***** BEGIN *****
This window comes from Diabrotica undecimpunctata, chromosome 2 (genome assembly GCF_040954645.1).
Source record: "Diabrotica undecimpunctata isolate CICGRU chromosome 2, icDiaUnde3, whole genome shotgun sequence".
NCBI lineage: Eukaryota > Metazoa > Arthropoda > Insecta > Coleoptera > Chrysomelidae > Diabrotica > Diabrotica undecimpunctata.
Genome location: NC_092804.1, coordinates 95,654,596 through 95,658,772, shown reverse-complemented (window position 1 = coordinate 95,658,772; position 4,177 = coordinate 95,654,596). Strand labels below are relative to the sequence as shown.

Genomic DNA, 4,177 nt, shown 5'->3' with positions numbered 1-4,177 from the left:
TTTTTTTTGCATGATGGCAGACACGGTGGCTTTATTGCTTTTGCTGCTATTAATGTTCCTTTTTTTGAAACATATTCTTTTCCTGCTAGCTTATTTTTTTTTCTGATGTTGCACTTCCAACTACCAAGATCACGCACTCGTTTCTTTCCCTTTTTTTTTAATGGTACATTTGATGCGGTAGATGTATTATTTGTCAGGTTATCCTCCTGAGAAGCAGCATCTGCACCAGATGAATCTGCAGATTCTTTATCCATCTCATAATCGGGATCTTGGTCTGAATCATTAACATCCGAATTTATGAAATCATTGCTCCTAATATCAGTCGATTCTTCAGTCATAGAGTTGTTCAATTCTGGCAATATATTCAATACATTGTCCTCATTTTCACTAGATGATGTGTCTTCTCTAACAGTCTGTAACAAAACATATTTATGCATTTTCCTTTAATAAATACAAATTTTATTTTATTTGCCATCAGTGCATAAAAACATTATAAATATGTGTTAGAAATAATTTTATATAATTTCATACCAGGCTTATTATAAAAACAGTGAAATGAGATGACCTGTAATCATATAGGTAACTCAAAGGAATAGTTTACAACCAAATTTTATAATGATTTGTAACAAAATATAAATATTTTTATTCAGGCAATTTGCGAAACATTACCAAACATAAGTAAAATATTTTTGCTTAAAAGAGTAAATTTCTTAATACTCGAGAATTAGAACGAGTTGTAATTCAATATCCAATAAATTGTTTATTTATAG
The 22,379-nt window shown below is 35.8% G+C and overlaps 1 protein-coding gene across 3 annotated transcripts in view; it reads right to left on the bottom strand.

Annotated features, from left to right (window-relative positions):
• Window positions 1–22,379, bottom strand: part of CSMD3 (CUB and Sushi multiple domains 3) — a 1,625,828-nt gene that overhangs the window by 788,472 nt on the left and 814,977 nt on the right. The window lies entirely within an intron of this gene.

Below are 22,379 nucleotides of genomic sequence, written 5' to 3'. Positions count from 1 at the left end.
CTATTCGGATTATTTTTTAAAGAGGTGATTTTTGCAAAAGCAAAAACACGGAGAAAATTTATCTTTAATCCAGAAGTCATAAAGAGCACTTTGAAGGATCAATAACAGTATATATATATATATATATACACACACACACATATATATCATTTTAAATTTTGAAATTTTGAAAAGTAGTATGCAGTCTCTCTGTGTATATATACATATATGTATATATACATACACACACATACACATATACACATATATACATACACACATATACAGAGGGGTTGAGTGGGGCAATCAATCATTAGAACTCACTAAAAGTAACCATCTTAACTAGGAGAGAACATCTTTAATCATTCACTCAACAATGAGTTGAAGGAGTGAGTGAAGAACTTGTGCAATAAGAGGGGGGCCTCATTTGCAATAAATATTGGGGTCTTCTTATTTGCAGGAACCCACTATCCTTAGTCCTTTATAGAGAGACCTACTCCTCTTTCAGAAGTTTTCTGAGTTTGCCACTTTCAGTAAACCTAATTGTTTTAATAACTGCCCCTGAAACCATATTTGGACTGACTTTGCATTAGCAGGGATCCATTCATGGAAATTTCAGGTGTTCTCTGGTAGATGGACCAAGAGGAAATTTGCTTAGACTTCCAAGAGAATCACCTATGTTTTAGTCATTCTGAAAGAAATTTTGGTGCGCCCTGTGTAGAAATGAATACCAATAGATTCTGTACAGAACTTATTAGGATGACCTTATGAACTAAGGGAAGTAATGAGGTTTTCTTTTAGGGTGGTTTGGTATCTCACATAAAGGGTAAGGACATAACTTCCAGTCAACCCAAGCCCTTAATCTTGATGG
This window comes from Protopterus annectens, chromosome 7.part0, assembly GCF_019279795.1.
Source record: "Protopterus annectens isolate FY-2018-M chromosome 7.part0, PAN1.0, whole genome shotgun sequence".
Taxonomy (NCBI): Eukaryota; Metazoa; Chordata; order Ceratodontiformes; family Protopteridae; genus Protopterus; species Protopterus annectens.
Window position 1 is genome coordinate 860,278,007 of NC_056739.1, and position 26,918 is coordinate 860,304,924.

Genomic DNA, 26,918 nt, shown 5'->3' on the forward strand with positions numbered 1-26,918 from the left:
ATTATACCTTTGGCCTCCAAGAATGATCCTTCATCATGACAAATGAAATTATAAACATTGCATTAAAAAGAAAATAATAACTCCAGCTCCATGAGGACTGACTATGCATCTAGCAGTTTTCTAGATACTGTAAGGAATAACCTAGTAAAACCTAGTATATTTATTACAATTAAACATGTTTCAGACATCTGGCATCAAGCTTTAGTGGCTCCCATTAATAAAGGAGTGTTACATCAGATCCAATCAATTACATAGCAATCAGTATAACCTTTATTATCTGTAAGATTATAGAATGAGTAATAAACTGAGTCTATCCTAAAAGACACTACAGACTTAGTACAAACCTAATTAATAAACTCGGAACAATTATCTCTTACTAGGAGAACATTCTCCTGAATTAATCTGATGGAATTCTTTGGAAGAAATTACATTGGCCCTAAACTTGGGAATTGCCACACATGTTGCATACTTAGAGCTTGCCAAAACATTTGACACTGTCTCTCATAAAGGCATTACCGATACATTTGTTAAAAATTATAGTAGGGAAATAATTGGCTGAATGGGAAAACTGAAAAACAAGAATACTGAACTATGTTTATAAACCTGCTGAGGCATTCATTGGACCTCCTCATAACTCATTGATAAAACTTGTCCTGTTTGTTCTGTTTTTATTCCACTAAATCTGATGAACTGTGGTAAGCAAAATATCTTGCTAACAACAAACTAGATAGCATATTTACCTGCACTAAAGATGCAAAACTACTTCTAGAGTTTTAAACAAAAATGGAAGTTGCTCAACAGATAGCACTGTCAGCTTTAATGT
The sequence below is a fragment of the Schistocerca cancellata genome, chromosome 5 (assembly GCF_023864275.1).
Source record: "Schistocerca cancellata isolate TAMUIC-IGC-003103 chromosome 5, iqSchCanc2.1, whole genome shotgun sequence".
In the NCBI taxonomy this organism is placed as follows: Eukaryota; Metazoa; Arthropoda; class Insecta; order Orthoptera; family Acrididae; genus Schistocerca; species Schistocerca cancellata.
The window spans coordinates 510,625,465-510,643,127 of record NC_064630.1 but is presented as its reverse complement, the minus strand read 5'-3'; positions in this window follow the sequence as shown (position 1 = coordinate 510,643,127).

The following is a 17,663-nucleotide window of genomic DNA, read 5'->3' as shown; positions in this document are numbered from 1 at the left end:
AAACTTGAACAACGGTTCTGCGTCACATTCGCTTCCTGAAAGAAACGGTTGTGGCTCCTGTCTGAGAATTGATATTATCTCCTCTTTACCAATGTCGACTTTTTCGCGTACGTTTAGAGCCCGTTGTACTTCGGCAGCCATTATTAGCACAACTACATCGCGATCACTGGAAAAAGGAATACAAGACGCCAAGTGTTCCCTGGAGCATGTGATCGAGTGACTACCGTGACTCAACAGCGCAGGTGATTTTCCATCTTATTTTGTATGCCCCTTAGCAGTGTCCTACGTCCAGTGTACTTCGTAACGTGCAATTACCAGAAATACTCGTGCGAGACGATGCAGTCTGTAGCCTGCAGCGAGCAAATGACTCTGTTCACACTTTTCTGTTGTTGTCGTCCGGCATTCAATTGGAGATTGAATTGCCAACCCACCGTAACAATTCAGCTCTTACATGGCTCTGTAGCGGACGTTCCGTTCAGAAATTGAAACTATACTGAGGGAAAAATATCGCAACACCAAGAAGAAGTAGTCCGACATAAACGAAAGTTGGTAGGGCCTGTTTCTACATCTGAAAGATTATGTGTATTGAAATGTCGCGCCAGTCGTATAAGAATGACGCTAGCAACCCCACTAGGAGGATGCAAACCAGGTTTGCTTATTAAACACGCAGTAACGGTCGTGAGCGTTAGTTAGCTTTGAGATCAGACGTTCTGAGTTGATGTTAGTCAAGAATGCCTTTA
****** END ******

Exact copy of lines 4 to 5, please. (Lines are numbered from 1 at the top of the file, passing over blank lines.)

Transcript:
Genome location: NC_092804.1, coordinates 95,654,596 through 95,658,772, shown reverse-complemented (window position 1 = coordinate 95,658,772; position 4,177 = coordinate 95,654,596). Strand labels below are relative to the sequence as shown.

Genomic DNA, 4,177 nt, shown 5'->3' with positions numbered 1-4,177 from the left: